This week I made the trip upstate to teach a few advertising classes at Skidmore College (my Alma Matter). As always, it was great to talk to a few classes, meet some inspired students, and address the student’s concerns about entering a very competitive job market.
Between classes, I accidentally stumbled into an admissions information session filled with perspective students and families. For kicks, I took a seat amidst the note-taking moms and disengaged high school students to listen to what the admissions counselor had to say. Having worked in admissions in college, much of the presentation was familiar to me. However, when the counselor began talking about criteria for admission, I became perplexed.
Just like getting your first job, going to college is a major life development. However, many elite institutions evaluate students for admission based on only 2 variables – SAT score and high school GPA. What was interesting to me was that my scores from High School were at, or even below the current average for my Alma Matter. Since graduation, I’ve been invited back nearly every semester to teach classes in the business department – however if I were to apply for admission to the college today, I’m not even sure I would be selected to attend the classes I now teach.
I’m sure if you looked at it from a statistical perspective, good grades and high test scores are positively correlated with success at college, but that doesn’t mean that only high scorers will be successful. Further – many of the students to whom I spoke this week are worried about maintaining high college GPAs so they look more attractive to potential employers. This is good in theory, but not when upper level students shop around for the courses they know to be the easiest just so they can maintain a high GPA.
All of these thoughts lead me to the question: how can you possibly judge something as complex as a human life?
In my opinion, neither SAT scores, nor GPAs, nor resumes (one side of one sheet of paper) can accurately portray the full value of a person’s potential. And on top of it all (as we’ve all learned from financial legal disclaimers) past performance is no guarantee of future success!
After the admissions session had concluded I introduced myself to the admissions counselor and raised a few of the above questions. Rather than defending the evaluation criteria of the college, or discuss the feasibility of evaluating such a large number of applications, the counselor just looked at me knowingly and said "It’s not an exact science."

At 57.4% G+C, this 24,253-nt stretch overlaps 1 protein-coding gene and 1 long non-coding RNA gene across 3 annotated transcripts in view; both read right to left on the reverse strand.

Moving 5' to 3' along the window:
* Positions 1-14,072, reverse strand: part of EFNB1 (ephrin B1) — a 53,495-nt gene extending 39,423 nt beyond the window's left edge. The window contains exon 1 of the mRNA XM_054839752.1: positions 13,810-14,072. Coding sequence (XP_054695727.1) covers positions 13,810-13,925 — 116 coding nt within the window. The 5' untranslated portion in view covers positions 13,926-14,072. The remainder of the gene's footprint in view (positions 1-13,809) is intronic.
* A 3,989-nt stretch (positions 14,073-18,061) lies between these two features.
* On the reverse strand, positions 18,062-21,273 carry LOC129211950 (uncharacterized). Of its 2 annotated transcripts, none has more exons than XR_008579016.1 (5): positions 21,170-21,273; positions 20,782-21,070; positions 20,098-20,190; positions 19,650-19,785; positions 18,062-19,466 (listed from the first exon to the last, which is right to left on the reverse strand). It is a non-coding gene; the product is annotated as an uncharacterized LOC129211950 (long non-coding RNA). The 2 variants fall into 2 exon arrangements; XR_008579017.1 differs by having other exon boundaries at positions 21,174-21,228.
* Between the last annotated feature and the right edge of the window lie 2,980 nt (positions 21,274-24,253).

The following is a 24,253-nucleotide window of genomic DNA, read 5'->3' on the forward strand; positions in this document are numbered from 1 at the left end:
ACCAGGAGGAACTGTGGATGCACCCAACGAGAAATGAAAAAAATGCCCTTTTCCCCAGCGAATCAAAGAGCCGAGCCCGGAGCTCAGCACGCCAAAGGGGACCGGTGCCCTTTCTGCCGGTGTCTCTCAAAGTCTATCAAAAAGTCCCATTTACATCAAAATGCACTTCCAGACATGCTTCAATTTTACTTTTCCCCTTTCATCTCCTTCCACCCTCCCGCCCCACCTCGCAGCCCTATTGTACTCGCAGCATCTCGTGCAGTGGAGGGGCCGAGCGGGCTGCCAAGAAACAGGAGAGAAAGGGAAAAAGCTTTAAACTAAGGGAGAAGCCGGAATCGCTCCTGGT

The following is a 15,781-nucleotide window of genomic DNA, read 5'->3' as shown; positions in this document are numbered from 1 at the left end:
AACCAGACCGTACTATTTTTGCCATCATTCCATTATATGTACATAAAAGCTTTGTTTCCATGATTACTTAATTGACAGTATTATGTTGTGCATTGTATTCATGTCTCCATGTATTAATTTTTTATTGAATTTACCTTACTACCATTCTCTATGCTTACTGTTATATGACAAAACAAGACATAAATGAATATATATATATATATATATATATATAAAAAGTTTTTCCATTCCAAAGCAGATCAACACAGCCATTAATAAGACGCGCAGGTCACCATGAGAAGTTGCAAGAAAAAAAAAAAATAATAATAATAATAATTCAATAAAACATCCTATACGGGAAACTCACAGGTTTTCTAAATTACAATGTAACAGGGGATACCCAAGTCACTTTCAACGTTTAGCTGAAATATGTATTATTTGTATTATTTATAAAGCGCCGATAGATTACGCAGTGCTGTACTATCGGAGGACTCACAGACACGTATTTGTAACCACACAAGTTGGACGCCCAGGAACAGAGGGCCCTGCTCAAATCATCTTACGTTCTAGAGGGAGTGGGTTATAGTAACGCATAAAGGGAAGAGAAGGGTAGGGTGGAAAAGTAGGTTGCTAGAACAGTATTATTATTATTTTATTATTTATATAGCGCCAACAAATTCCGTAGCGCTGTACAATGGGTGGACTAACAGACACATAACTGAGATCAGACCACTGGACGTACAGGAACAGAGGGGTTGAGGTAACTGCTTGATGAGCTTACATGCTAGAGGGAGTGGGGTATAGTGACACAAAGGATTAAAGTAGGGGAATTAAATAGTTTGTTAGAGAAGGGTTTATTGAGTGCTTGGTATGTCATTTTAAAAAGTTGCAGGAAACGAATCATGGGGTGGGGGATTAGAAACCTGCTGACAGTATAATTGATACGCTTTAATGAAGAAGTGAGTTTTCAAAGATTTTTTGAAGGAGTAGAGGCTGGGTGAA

I would like to tell the college seniors who are graduating soon that they will get the jobs they deserve and will start their working careers on a good foot. However, similar to college admissions, there really isn’t a perfect way to accurately evaluate someone for hire at the entry level. Until we figure out a better system (maybe something like a personal credit bureau?) – I guess this is the best I can offer these anxious college seniors:
It’s not an exact science.
On a side note – I always try to learn from the students when I speak to their classes. One emerging trend I noticed in my classes this year was the lack of concern over privacy. It wasn’t that the students didn’t know what privacy was – in theory I think they all knew that there were some things that they didn’t want shared with a larger audience – but rather they just didn’t see digital technology as an area of privacy concern. Their responses to privacy questions were mostly along the lines of "they’re not allowed to share that information" or "that’s not something that other people can see." As far as I could tell, they were completely comfortable with technology companies knowing where they were at all times and knowing what they had purchased in the past. When it came to this information being publicly available, they had complete confidence in the self applied privacy controls that tech companies offer (e.g. Facebook). I tried several times to push them to a place of discomfort and only succeeded when I questioned if they would be ok with everyone in the world seeing a complete history of every website they had ever viewed (this question also returned a few giggles). It seems everyone draws the line somewhere.